The southern parts of the earth comprise of Antarctica continent, a behemoth of vast glacial ice sheets formed over hundreds and thousands of years is melting rapidly than previously, researches had predicted for long ago. Recent research conducted by more than 100 polar scientists, known as Ice Sheet Mass Balance Inter-Comparison Exercise (IMBIE), through data collected between 2012 to 2017 has shown that the West Antarctic lost some 159 billion tons of ice annually, more than twice the rate of the early 2000s.
East Antarctica, the coldest place on earth, holding vast sheets of ice, more than three kilometers thick at some places, was previously considered to be stable and not affected by the rising global average temperatures. If anything, it was expected that climate change would bring more snow to its interior, increasing the thickness of its ice sheets.
But that picture is now changing rapidly. Satellite imagery has shown that the eastern glaciers are dumping their ice sheets into the southern ocean at a rate which is worrying for the scientists. Antarctica as a whole contains 90 percent of the global ice cover. Theoretically, it can raise the average global sea levels by 200 feet if all of it melts. The Totten Glacier, the biggest glacier, alone contains enough ice to raise the sea levels by 12.6 feet.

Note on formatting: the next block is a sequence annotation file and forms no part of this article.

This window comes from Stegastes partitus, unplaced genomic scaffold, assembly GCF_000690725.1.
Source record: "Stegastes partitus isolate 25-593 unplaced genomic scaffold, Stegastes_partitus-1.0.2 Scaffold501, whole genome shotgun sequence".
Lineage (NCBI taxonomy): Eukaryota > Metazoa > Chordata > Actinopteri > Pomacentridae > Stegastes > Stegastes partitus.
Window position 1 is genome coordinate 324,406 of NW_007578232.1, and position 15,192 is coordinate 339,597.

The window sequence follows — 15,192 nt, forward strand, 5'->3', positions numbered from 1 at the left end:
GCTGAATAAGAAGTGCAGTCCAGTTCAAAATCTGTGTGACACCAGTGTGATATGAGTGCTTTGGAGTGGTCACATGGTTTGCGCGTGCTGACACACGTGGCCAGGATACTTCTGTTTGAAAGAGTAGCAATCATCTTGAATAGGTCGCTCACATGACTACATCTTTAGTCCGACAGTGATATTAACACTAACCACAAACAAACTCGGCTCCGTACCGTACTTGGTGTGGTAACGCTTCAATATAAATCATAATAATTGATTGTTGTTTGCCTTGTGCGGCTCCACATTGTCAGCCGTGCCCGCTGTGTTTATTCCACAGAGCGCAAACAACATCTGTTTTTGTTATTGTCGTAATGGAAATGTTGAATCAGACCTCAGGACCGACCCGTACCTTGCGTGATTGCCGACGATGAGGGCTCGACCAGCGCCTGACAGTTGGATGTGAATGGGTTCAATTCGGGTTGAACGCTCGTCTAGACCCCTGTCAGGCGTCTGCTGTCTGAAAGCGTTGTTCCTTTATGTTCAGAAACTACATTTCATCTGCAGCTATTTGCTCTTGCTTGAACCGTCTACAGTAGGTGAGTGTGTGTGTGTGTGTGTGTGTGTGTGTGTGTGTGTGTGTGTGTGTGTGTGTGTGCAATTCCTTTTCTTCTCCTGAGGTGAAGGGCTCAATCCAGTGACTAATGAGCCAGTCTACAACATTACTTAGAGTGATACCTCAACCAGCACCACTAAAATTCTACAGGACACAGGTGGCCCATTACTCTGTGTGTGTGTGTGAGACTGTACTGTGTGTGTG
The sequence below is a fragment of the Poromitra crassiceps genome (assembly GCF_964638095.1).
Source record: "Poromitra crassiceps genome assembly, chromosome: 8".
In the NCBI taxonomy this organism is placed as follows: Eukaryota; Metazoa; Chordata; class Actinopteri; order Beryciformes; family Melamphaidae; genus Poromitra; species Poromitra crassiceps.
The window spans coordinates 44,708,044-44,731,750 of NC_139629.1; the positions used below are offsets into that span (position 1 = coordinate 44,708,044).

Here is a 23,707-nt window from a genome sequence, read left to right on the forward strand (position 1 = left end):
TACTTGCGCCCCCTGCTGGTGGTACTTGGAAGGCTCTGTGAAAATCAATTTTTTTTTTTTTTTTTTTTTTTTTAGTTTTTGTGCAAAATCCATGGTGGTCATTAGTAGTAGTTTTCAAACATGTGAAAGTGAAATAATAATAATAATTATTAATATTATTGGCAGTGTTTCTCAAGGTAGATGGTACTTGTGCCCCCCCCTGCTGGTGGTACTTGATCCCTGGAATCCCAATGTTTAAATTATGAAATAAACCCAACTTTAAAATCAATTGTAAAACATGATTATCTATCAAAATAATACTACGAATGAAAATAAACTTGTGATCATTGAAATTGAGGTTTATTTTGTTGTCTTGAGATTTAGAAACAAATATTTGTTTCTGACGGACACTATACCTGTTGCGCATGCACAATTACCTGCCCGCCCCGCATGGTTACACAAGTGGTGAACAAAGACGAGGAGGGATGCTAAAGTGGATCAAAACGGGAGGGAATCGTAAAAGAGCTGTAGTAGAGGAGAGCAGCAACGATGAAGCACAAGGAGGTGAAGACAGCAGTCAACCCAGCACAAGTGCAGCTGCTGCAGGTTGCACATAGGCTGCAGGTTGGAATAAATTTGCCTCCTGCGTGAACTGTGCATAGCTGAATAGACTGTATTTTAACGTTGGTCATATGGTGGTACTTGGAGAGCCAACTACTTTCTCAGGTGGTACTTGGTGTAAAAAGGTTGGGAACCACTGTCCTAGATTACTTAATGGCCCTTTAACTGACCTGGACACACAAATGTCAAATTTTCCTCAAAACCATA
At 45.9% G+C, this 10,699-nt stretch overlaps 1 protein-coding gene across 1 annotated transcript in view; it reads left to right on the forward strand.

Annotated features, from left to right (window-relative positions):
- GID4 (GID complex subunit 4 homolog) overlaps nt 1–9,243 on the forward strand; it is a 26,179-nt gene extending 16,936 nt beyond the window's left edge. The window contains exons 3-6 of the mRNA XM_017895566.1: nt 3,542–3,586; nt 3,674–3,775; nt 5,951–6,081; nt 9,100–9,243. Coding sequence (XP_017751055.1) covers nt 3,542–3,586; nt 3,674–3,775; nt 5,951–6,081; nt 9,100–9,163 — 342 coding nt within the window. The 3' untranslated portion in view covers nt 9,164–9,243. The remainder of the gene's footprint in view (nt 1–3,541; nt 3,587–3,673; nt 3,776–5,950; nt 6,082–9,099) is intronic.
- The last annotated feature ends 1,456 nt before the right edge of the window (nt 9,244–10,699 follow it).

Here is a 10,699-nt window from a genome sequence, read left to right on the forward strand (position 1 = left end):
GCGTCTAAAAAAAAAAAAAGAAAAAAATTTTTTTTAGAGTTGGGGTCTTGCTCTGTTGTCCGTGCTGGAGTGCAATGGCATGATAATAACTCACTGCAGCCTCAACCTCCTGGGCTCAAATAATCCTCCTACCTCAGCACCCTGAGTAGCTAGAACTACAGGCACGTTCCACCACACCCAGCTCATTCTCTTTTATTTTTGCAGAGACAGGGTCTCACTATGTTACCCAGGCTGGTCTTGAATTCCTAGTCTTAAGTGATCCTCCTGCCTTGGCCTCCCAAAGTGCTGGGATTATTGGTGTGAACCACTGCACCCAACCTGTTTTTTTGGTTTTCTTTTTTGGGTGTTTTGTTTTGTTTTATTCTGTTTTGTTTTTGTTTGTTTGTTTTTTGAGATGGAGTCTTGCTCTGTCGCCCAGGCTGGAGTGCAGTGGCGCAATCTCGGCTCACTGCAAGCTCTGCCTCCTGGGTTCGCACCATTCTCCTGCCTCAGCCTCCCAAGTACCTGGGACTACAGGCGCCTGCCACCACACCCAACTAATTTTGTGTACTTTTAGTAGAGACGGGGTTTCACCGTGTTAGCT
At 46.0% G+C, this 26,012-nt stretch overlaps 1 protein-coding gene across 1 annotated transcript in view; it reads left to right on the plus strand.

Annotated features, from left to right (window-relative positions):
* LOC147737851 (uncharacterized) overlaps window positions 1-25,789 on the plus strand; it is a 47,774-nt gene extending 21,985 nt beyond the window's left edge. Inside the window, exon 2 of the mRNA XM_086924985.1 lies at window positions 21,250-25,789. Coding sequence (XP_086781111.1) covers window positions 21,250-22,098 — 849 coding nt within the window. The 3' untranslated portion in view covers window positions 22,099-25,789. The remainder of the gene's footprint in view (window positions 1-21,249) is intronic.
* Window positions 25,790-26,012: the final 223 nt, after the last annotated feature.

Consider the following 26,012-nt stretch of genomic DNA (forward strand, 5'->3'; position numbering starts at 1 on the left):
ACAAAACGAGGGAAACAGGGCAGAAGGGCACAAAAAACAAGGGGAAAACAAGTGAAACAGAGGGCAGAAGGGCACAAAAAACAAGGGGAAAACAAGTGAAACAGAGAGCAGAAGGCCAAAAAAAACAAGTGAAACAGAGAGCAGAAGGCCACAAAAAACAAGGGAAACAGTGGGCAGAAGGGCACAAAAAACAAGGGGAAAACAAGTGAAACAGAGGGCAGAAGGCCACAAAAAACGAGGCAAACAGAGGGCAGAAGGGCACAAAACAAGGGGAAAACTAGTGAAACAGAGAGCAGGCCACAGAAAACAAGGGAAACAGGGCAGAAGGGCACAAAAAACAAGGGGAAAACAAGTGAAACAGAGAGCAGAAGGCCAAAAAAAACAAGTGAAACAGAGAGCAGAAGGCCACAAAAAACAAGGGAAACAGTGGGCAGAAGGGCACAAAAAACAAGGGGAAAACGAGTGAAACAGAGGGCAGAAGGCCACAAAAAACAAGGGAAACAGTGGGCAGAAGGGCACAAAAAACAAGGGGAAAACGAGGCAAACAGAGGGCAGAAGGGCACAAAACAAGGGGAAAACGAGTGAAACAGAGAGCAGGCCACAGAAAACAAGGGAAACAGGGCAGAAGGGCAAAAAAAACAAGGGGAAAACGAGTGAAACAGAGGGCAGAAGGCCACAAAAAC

“You want to be scared of something?” says Eric Rignot, a glaciologist at the University of California, Irvine. “That’s the worst-case scenario. Antarctica can do that.”
Muhammad Abdullah Khan has done bachelors in Chemistry from Government College University
Lahore. He is a science enthusiast and loves to read and write about astronomy, cosmology and latest